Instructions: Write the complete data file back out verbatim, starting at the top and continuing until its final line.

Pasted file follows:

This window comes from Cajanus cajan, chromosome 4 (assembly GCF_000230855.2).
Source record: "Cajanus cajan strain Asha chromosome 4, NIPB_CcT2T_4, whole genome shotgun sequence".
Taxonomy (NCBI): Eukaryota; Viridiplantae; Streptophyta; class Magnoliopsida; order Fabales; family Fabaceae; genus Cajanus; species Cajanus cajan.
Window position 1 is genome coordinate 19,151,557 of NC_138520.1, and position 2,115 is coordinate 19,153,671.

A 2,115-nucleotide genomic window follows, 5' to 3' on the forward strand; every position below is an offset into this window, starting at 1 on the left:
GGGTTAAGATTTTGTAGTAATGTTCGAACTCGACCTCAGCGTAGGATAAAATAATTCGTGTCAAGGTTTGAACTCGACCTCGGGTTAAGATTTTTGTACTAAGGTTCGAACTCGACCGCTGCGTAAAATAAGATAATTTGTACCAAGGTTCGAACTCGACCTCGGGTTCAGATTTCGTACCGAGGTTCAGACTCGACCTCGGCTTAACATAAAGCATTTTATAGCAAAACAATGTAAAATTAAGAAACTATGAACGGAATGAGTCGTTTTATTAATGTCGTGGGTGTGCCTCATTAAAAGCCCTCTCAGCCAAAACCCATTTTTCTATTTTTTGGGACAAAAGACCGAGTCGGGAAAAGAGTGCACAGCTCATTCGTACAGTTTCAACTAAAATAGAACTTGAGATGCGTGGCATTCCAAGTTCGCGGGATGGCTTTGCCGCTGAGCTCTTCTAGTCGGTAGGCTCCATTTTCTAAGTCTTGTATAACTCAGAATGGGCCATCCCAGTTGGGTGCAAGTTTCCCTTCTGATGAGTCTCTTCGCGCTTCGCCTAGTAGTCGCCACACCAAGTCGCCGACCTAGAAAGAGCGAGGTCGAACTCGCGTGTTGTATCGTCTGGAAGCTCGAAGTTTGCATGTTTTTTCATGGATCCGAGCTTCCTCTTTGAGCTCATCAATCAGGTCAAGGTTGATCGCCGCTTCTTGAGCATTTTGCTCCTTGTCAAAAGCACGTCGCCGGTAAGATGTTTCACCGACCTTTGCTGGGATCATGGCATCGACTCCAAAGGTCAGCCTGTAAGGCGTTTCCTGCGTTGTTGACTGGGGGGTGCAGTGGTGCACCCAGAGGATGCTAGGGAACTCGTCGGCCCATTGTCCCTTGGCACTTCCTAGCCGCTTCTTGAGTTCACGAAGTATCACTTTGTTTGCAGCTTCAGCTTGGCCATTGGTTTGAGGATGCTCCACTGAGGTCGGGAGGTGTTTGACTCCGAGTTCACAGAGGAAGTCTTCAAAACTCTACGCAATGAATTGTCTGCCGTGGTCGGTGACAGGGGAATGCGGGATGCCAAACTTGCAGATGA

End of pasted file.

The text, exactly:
This window comes from Cajanus cajan, chromosome 4 (assembly GCF_000230855.2).
Source record: "Cajanus cajan strain Asha chromosome 4, NIPB_CcT2T_4, whole genome shotgun sequence".
Taxonomy (NCBI): Eukaryota; Viridiplantae; Streptophyta; class Magnoliopsida; order Fabales; family Fabaceae; genus Cajanus; species Cajanus cajan.
Window position 1 is genome coordinate 19,151,557 of NC_138520.1, and position 2,115 is coordinate 19,153,671.

A 2,115-nucleotide genomic window follows, 5' to 3' on the forward strand; every position below is an offset into this window, starting at 1 on the left:
GGGTTAAGATTTTGTAGTAATGTTCGAACTCGACCTCAGCGTAGGATAAAATAATTCGTGTCAAGGTTTGAACTCGACCTCGGGTTAAGATTTTTGTACTAAGGTTCGAACTCGACCGCTGCGTAAAATAAGATAATTTGTACCAAGGTTCGAACTCGACCTCGGGTTCAGATTTCGTACCGAGGTTCAGACTCGACCTCGGCTTAACATAAAGCATTTTATAGCAAAACAATGTAAAATTAAGAAACTATGAACGGAATGAGTCGTTTTATTAATGTCGTGGGTGTGCCTCATTAAAAGCCCTCTCAGCCAAAACCCATTTTTCTATTTTTTGGGACAAAAGACCGAGTCGGGAAAAGAGTGCACAGCTCATTCGTACAGTTTCAACTAAAATAGAACTTGAGATGCGTGGCATTCCAAGTTCGCGGGATGGCTTTGCCGCTGAGCTCTTCTAGTCGGTAGGCTCCATTTTCTAAGTCTTGTATAACTCAGAATGGGCCATCCCAGTTGGGTGCAAGTTTCCCTTCTGATGAGTCTCTTCGCGCTTCGCCTAGTAGTCGCCACACCAAGTCGCCGACCTAGAAAGAGCGAGGTCGAACTCGCGTGTTGTATCGTCTGGAAGCTCGAAGTTTGCATGTTTTTTCATGGATCCGAGCTTCCTCTTTGAGCTCATCAATCAGGTCAAGGTTGATCGCCGCTTCTTGAGCATTTTGCTCCTTGTCAAAAGCACGTCGCCGGTAAGATGTTTCACCGACCTTTGCTGGGATCATGGCATCGACTCCAAAGGTCAGCCTGTAAGGCGTTTCCTGCGTTGTTGACTGGGGGGTGCAGTGGTGCACCCAGAGGATGCTAGGGAACTCGTCGGCCCATTGTCCCTTGGCACTTCCTAGCCGCTTCTTGAGTTCACGAAGTATCACTTTGTTTGCAGCTTCAGCTTGGCCATTGGTTTGAGGATGCTCCACTGAGGTCGGGAGGTGTTTGACTCCGAGTTCACAGAGGAAGTCTTCAAAACTCTACGCAATGAATTGTCTGCCGTGGTCGGTGACAGGGGAATGCGGGATGCCAAACTTGCAGATGA